My youngest son (and child), Connor Patrick, turned 3 months old this past week. To celebrate the occasion, Connor (a.k.a “Baby Thor”) started taking 2+ hour daytime naps while simultaneously regressing in his nighttime sleep habits to waking 3-4 times a night to remind Mom and Dad who really runs the roost. Thanks, son. I cannot wait until you’re sixteen and want to sleep in on a Saturday morning. Your chore list is already waiting for you. But I digress.
The main reason this post is going to read like a 10 Commandments version of useful advice from a veteran physical therapist is that my son’s sleep schedule has turned my brain into something I imagine has the viscosity of under-cooked oatmeal. You recognize it for what it is, and there’s some texture to it, but it’s a little loose in general. Such are my thoughts and words these days.
Here’s my laundry list of practical advice to solve your everyday aches and pains (and a few other problems) without having to wait three weeks to come see me (after you waited two weeks to see your orthopedic specialist, who you weren’t able to see until you had waited two weeks before that to see your primary care doc to get the referral to the specialist, who in his infinite wisdom “allowed” you to see someone who could actually help you, namely, me). Healthcare!
- Does it hurt to raise your arms overhead? Try this test: slouch over like a turtle, let your head hang forward and your shoulders slump forward and try to reach your arms overhead as far as you can. That probably didn’t feel too great. Now, stand up straight, squeeze your butt cheeks, tighten your abs, roll your shoulder back until your thumbs point forward, and raise your arms overhead again. Better? Great! Remember that your spine produces the power that allows you to move around the primary engines of your shoulders and hips. If you throw a kink in that system (the spine) by standing with crappy posture, it’s only a matter of when, not if, the engines of your shoulders and hips are going to explode. Your mom was right, stand up straight!
- Do your knees hurt when you go up and down stairs? Look down at your feet and knees before you start stepping. If your toes point out and your knees track inside your feet, you are about to starting grinding the life out of your knee cartilage. Point your feet straight ahead and keep your knees outside of your feet as you go up and down the stairs. Your cartilage will thank you.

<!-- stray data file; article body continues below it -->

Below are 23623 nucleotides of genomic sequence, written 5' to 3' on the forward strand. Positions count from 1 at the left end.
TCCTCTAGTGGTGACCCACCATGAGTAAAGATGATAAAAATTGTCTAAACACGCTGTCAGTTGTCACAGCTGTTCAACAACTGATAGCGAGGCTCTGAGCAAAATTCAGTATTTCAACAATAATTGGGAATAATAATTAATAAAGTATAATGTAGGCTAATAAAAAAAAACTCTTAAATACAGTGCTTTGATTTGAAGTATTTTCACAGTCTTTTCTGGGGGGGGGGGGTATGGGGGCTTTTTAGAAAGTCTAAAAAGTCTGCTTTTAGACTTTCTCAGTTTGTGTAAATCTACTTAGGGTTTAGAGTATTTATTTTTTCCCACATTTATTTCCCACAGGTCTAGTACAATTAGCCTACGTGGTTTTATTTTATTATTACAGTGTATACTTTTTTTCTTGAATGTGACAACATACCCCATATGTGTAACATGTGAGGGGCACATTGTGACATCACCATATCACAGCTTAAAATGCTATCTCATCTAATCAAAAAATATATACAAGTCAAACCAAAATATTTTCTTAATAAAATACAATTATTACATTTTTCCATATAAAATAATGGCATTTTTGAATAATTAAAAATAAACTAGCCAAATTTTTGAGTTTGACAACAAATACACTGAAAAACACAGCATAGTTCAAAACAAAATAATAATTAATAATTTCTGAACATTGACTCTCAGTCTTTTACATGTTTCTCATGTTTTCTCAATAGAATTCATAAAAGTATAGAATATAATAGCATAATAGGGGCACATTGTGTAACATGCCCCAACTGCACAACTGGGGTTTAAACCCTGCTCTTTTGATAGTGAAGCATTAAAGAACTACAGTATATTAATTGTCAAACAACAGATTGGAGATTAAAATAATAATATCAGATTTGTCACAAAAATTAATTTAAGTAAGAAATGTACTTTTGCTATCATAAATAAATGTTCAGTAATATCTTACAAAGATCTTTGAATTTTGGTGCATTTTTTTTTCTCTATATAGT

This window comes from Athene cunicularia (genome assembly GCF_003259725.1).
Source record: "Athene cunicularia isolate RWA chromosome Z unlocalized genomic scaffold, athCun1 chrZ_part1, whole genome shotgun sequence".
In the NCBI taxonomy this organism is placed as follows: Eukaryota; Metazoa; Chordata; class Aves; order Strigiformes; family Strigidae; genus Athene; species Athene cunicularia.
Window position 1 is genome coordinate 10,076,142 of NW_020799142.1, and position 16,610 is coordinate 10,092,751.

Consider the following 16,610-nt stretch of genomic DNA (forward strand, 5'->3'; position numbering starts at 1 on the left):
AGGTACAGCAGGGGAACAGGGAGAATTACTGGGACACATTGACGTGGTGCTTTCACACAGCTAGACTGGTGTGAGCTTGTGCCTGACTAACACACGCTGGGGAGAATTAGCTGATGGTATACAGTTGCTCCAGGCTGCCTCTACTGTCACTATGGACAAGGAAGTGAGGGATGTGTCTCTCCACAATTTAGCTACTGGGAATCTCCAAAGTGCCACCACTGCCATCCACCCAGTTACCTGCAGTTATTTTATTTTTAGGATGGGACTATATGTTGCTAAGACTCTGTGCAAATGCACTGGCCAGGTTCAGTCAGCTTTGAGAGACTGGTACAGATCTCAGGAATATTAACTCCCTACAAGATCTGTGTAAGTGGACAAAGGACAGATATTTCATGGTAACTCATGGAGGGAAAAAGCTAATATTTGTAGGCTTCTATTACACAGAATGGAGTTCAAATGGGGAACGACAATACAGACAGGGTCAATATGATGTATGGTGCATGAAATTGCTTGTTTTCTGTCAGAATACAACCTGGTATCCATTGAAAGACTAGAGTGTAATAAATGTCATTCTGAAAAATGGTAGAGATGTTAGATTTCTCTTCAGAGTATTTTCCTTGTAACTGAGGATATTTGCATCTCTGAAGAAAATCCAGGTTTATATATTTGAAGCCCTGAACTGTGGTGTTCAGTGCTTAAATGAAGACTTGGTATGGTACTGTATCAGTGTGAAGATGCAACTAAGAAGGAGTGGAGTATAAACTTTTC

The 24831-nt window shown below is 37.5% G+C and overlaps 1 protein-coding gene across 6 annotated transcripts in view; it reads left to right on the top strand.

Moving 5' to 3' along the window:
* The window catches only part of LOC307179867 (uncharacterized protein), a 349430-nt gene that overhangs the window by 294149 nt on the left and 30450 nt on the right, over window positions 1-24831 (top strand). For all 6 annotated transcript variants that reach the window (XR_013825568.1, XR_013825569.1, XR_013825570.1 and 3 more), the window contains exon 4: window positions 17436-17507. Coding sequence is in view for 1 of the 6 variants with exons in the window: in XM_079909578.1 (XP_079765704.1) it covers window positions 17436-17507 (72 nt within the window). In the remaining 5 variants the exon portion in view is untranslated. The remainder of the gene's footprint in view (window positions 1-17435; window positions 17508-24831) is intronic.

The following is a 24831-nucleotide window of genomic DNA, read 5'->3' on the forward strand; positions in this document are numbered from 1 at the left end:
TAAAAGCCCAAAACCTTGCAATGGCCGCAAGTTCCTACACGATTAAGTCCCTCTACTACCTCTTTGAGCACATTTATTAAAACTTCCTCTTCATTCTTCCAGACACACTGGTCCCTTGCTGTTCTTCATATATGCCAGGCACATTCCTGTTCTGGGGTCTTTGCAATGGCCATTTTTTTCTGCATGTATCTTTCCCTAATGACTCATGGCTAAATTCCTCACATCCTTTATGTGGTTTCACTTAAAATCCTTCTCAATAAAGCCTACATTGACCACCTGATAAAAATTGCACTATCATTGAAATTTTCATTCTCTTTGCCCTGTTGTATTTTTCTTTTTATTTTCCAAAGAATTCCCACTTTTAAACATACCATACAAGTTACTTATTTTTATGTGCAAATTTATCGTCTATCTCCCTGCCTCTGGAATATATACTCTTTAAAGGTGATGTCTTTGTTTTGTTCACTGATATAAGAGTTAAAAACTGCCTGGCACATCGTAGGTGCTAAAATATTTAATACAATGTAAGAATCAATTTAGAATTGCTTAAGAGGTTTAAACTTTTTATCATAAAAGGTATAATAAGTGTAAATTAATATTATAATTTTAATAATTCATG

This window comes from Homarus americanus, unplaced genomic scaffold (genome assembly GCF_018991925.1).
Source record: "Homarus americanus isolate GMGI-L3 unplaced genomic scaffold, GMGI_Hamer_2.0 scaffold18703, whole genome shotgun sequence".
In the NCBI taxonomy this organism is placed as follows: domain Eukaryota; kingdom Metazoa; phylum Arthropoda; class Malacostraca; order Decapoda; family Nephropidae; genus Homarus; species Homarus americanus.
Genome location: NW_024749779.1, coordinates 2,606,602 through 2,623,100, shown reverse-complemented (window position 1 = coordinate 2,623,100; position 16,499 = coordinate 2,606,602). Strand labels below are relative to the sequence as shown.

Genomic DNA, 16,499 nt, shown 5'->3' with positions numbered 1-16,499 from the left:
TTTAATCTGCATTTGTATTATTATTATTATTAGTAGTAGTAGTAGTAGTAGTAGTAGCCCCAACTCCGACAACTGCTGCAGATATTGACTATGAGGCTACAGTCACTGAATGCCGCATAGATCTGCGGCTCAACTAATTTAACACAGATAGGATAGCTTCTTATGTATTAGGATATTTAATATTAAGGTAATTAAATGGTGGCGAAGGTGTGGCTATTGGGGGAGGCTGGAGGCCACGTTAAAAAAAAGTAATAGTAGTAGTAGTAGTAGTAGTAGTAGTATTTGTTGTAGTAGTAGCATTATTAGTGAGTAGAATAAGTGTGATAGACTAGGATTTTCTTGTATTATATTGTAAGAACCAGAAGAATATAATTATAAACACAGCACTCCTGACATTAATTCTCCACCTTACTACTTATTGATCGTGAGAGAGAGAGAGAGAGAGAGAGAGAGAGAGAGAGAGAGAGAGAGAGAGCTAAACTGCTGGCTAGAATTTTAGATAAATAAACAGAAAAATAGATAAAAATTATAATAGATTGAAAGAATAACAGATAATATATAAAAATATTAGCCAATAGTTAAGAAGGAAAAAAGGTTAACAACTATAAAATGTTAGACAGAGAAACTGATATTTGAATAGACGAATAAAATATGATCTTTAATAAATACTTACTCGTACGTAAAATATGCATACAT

- Sprain your ankle? Throw that R.I.C.E. (Rest, Ice, Compress, Elevate) technique out the window and try on M.C.E (Move, Compress, Elevate) if you actually want to deal with your swelling and not sit on the sideline for the next 4 to 6 weeks. Need more details? Check out our post about why icing injuries is soooo 1980’s PT.
- Having a hard time getting to sleep or staying asleep? Here’s the fix: a) turn off all your screens an hour before bedtime, b)Spend two minutes diaphragmatically breathing to slow your heart rate and calm down your nervous system. See the video example from our YouTube page here, c) make your room as dark and cold as possible. Repeat every night for 30 days
- And speaking of breathing, are you constantly trying to stretch out your tight hamstrings and getting absolutely nowhere? Try this-as you reach end-range and feel the stretch in your hamstrings, take a big breath in through your stomach and then exhale. Feel your body relax and let you go farther? No? Are your eyes closed? Open them. Are you clenching your jaw? Let it relax. Are you going to your happy place? Wake up, tune in, and let your body relax. Breath holding leads to tension, which leads to you making no progress in improving your mobility.
- Stop sleeping on your stomach. Unless you have a face cut-out in your bed that allows you to situate your neck, head, and face in the same direction your chest and hips are pointing. Otherwise, you are destroying your cervical spine (your neck). This would fall in the category of “not a good thing” for your spine.
- How often do you need to do H.I.I.T. (High Intensity Interval Training)? One time a week for beginners, two times per-week (non-consecutive days) for advanced athletes. More is not better with H.I.I.T. Also, pick challenging exercises. If your H.I.I.T. session is 20 seconds on/10 seconds rest of biceps curls, the likelihood of you revving your metabolic engine is minimal at best. Pick a complex, multi-joint exercise (or group of exercises) like body weight squats, lunges, push-ups, pull-ups, squat jumps, jumping jacks, burpees, med ball slams and get after it.
- When is it o.k. to play and when is it time to take yourself out of the game? If you’re sore, and upon warming up the soreness goes away, you’re good to go. If after warming up you feel the same or worse, it’s time to take a knee, champ.
- Healing from an injury is a complex ordeal. Here’s the order of importance if you’re keen on optimizing the process: 1) Sleep is King. 2) Nutrition fuels recovery. Sugar, bread, processed foods, fast foods, soft drinks, and alcohol slow the process. Eat real food, and know the difference between your mouth and a vacuum. 3) Movement. As much as I’d love to make you believe exercise cures all ills, if you don’t dial in #1 and #2, it doesn’t matter how much you do #3.
- Children are not miniature adults. If you’re using the same lifting program your high school football coach put you on for your middle-schooler, you need serious help. If your pre-teen is only playing one sport year-round (gymnastics is the only exception I make to this rule), you will burn them out before they finish high school. Research on kids participation in sports makes it clear that they enjoy sports for three main reasons: 1) They have fun playing the sport, 2) Their friends play the same sport, 3) They’re good at it. Notice the ideas of earning a scholarship or winning aren’t on that list.
Have a great weekend everyone!
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